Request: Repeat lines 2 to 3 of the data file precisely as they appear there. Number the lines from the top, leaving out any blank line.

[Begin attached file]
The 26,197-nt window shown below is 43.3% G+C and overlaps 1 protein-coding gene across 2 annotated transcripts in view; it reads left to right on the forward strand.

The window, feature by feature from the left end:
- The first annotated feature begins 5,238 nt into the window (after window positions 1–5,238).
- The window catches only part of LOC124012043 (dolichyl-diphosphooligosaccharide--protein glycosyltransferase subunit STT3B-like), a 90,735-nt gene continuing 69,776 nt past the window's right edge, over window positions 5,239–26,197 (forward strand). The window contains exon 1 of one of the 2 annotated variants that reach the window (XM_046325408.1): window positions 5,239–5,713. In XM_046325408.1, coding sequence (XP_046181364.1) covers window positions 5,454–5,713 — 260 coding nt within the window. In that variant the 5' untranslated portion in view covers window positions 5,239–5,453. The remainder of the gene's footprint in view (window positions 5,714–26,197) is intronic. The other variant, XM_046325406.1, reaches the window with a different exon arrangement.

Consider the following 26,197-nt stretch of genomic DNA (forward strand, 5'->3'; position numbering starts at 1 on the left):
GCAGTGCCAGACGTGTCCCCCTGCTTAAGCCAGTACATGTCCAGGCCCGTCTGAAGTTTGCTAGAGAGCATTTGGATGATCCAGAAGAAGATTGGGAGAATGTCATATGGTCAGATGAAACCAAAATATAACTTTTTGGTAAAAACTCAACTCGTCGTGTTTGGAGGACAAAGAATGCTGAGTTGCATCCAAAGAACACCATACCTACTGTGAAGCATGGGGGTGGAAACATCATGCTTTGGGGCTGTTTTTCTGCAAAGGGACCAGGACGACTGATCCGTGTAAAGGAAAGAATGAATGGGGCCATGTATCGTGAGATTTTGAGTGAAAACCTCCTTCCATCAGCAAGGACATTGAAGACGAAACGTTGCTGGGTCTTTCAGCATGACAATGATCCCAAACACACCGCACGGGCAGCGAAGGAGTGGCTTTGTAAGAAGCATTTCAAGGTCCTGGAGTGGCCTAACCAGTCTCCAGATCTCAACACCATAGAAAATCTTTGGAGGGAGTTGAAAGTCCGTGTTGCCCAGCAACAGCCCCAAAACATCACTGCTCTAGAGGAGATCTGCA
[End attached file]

The window, feature by feature from the left end:
- The first annotated feature begins 5,238 nt into the window (after window positions 1–5,238).